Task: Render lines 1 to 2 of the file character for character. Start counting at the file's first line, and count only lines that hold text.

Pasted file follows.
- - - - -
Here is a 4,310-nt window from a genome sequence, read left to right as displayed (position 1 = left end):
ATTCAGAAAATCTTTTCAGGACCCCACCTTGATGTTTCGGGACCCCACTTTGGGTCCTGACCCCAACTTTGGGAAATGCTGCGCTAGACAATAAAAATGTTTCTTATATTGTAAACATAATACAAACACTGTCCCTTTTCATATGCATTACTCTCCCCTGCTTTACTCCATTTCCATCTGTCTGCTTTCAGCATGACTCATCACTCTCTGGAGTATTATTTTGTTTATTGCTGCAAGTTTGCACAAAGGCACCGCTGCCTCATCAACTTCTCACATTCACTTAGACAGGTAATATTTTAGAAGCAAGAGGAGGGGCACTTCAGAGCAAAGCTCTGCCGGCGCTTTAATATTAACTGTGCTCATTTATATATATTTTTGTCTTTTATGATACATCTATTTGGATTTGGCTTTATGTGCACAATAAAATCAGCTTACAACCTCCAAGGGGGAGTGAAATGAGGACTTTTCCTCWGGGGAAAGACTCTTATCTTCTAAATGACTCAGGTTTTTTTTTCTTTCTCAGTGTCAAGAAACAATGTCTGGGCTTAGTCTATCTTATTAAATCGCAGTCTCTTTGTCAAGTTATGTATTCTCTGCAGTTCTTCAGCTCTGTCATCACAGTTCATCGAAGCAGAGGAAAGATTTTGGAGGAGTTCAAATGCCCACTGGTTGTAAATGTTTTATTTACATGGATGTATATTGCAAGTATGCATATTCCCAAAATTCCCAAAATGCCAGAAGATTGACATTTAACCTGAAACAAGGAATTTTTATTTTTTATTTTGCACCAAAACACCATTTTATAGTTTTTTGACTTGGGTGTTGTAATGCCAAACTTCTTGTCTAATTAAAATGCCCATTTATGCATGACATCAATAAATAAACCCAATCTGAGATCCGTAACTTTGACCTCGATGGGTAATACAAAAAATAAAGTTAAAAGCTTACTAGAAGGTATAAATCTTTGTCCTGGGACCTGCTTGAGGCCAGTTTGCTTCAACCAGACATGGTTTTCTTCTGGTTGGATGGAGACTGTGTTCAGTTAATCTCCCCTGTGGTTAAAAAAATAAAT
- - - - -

Here is a 4,310-nt window from a genome sequence, read left to right as displayed (position 1 = left end):
ATTCAGAAAATCTTTTCAGGACCCCACCTTGATGTTTCGGGACCCCACTTTGGGTCCTGACCCCAACTTTGGGAAATGCTGCGCTAGACAATAAAAATGTTTCTTATATTGTAAACATAATACAAACACTGTCCCTTTTCATATGCATTACTCTCCCCTGCTTTACTCCATTTCCATCTGTCTGCTTTCAGCATGACTCATCACTCTCTGGAGTATTATTTTGTTTATTGCTGCAAGTTTGCACAAAGGCACCGCTGCCTCATCAACTTCTCACATTCACTTAGACAGGTAATATTTTAGAAGCAAGAGGAGGGGCACTTCAGAGCAAAGCTCTGCCGGCGCTTTAATATTAACTGTGCTCATTTATATATATTTTTGTCTTTTATGATACATCTATTTGGATTTGGCTTTATGTGCACAATAAAATCAGCTTACAACCTCCAAGGGGGAGTGAAATGAGGACTTTTCCTCWGGGGAAAGACTCTTATCTTCTAAATGACTCAGGTTTTTTTTTCTTTCTCAGTGTCAAGAAACAATGTCTGGGCTTAGTCTATCTTATTAAATCGCAGTCTCTTTGTCAAGTTATGTATTCTCTGCAGTTCTTCAGCTCTGTCATCACAGTTCATCGAAGCAGAGGAAAGATTTTGGAGGAGTTCAAATGCCCACTGGTTGTAAATGTTTTATTTACATGGATGTATATTGCAAGTATGCATATTCCCAAAATTCCCAAAATGCCAGAAGATTGACATTTAACCTGAAACAAGGAATTTTTATTTTTTATTTTGCACCAAAACACCATTTTATAGTTTTTTGACTTGGGTGTTGTAATGCCAAACTTCTTGTCTAATTAAAATGCCCATTTATGCATGACATCAATAAATAAACCCAATCTGAGATCCGTAACTTTGACCTCGATGGGTAATACAAAAAATAAAGTTAAAAGCTTACTAGAAGGTATAAATCTTTGTCCTGGGACCTGCTTGAGGCCAGTTTGCTTCAACCAGACATGGTTTTCTTCTGGTTGGATGGAGACTGTGTTCAGTTAATCTCCCCTGTGGTTAAAAAAATAAAT